September 11, 2003 - Posted at: 4:00 p.m. CDT
JONESBORO, Ark. - A large patriotic crowd gathered at the Craighead County Veteran's Memorial to honor those who fell on September 11, 2001, and to honor those who are currently fighting the war on terror.
In front of the county courthouse Thursday morning, patriotic citizens, veterans, and active military fresh from Iraq saluted the heroes of what would become Patriot Day.
Included in the ceremony, a 1984 graduate of Arkansas State University. Army Major Walleon Bobo is a resident of Jonesboro. He was serving as part of Operation Iraqi Freedom when he was shot during a June 19 ambush while driving in Baghdad.
"Life is precious. Things I used to take for granted, I definitely don't take for granted anymore", said U.S. Army Major Walleon Bobo.
Major Bobo was given his own Veteran's brick, with his name and branch of service engraved on the face that will soon be part of the Veteran's collection of memorial bricks.
Bobo is home recovering from his wounds, but says he expects to return to active duty -- and possibly Iraq.
Elsewhere in Jonesboro, St. Bernard's Behavioral Health held its annual flag service on the front lawn of the hospital located on Johnson Avenue.
The staff paid tribute to the lives lost after the attacks. Local Fire, Police, and EMT personnel were honored by a special lunch. After the flag was raised, participants recited the Pledge of Allegiance.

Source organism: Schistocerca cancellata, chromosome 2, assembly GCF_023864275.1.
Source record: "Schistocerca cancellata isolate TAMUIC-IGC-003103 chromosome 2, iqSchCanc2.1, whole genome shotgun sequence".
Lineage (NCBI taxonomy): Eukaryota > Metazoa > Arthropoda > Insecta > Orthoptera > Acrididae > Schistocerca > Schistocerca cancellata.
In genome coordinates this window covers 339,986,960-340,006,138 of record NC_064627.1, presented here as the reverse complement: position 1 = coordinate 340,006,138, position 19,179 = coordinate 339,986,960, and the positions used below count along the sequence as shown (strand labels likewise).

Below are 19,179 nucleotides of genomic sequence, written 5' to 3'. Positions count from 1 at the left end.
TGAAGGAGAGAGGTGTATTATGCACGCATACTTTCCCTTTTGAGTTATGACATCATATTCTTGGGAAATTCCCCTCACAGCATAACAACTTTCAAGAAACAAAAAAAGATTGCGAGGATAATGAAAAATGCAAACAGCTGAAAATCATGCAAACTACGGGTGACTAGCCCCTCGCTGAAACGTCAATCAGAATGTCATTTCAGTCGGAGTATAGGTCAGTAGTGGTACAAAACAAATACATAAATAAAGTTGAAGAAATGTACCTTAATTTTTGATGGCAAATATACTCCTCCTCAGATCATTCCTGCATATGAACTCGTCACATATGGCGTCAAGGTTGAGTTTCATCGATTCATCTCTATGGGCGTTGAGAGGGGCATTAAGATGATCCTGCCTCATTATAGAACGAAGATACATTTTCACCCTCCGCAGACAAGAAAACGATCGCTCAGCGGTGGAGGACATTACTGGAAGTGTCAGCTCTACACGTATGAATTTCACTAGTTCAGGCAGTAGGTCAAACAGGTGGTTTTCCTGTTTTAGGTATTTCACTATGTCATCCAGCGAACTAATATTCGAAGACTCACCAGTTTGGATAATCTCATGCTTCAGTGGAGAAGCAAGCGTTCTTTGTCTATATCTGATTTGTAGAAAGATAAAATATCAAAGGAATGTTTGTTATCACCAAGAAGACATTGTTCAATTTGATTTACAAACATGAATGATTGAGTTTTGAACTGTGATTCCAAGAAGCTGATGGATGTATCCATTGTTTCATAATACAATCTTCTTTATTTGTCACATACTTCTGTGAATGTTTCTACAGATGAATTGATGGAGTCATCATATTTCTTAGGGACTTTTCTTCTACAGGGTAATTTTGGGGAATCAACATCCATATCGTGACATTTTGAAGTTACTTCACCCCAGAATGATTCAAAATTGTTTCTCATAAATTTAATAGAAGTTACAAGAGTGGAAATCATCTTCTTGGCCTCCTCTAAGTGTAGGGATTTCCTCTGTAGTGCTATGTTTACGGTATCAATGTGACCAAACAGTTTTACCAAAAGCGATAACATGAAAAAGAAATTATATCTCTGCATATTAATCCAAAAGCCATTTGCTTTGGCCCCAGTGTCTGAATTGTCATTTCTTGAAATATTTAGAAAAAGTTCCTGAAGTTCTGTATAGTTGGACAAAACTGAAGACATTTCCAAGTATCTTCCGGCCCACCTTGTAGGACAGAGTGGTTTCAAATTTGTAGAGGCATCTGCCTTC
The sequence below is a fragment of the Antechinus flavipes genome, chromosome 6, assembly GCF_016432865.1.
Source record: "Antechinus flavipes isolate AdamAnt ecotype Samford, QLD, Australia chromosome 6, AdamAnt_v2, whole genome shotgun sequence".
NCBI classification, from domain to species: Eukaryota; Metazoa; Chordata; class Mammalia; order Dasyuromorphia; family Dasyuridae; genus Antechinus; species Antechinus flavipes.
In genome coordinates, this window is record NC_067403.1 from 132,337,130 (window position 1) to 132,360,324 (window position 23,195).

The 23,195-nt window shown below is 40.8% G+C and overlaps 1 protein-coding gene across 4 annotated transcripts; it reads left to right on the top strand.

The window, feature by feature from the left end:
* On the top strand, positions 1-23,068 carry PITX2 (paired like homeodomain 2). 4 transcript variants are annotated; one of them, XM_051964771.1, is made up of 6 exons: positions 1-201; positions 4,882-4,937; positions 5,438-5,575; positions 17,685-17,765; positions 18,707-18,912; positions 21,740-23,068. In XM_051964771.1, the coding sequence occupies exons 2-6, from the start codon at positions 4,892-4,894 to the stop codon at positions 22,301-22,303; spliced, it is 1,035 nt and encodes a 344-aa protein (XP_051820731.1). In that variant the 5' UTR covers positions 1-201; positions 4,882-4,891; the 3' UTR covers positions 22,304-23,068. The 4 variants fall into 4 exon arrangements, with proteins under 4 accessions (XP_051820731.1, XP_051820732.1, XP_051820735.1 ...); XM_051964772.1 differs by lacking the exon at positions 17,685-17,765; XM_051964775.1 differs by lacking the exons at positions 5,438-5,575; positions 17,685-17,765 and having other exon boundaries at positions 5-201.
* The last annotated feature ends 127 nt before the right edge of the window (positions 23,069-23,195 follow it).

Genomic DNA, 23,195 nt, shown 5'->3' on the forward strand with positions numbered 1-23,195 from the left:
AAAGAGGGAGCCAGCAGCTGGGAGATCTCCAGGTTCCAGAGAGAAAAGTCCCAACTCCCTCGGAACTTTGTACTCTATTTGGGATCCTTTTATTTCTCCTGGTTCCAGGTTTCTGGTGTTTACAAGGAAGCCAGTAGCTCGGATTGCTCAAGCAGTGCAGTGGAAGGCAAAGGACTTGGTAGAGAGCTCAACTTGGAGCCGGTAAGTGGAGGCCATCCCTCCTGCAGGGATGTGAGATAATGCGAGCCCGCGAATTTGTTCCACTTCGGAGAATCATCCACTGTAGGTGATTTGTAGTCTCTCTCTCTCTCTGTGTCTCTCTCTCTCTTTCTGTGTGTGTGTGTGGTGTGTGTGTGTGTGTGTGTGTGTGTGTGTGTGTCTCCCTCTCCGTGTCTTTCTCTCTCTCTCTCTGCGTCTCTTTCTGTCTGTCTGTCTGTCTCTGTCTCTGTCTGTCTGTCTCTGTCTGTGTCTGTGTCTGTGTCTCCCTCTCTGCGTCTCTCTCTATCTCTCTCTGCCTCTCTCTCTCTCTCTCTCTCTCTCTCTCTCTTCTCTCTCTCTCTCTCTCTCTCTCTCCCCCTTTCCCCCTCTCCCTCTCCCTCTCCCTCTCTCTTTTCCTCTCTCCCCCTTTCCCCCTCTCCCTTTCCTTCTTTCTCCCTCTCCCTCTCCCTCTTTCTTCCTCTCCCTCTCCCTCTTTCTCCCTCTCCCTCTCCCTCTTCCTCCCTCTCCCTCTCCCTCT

Meanwhile, in other parts of the state, Arkansans marked the second anniversary of terrorist attacks in New York and Washington with moments of silence, words from veterans of the war in Iraq and acts of appreciation for emergency workers. Governor Huckabee proclaimed Patriot Day in the state.
Lance Corporal Dennis Hutchins led a crowd gathered in front of Little Rock City Hall in the Pledge of Allegiance as flags flew at half staff. Hutchins returned from Iraq last month after recovering from a broken back he suffered during a Humvee accident.
Police and firefighters sang patriotic songs at the Little Rock memorial ceremony and officers sounded a 21-gun salute after a moment of silence.
Mayor Jim Dailey says the ceremony is a symbol of unity and resolve to remember the September 11th victims.
In Pine Bluff, members of the Southside Baptist Church made a special breakfast for firefighters before a memorial at the Jefferson County Courthouse. Residents there offered prayers and viewed a burned financial document the county issued that was recovered from Morgan Stanley offices in the World Trade Center.
Blytheville paramedic Charlotte Carmichael, who was called to respond to the terrorist attacks in New York, spoke at an early-morning memorial. She says Arkansans must ensure that the sacrifices made two years ago weren't in vain.
Carmichael says the victims and rescuers will always be her heroes.
A moment of silence at the Central Fire Station in Camden started a ceremony that honored firefighters and police officers. Fire chaplain Sterling Claypool told residents that September 11th should mark a change in the country's history.
Camden firefighters then sounded three sets of five rings on the station's fire alarm bell -- the traditional signal to announce the death of a fellow firefighter -- followed by a 21-gun salute.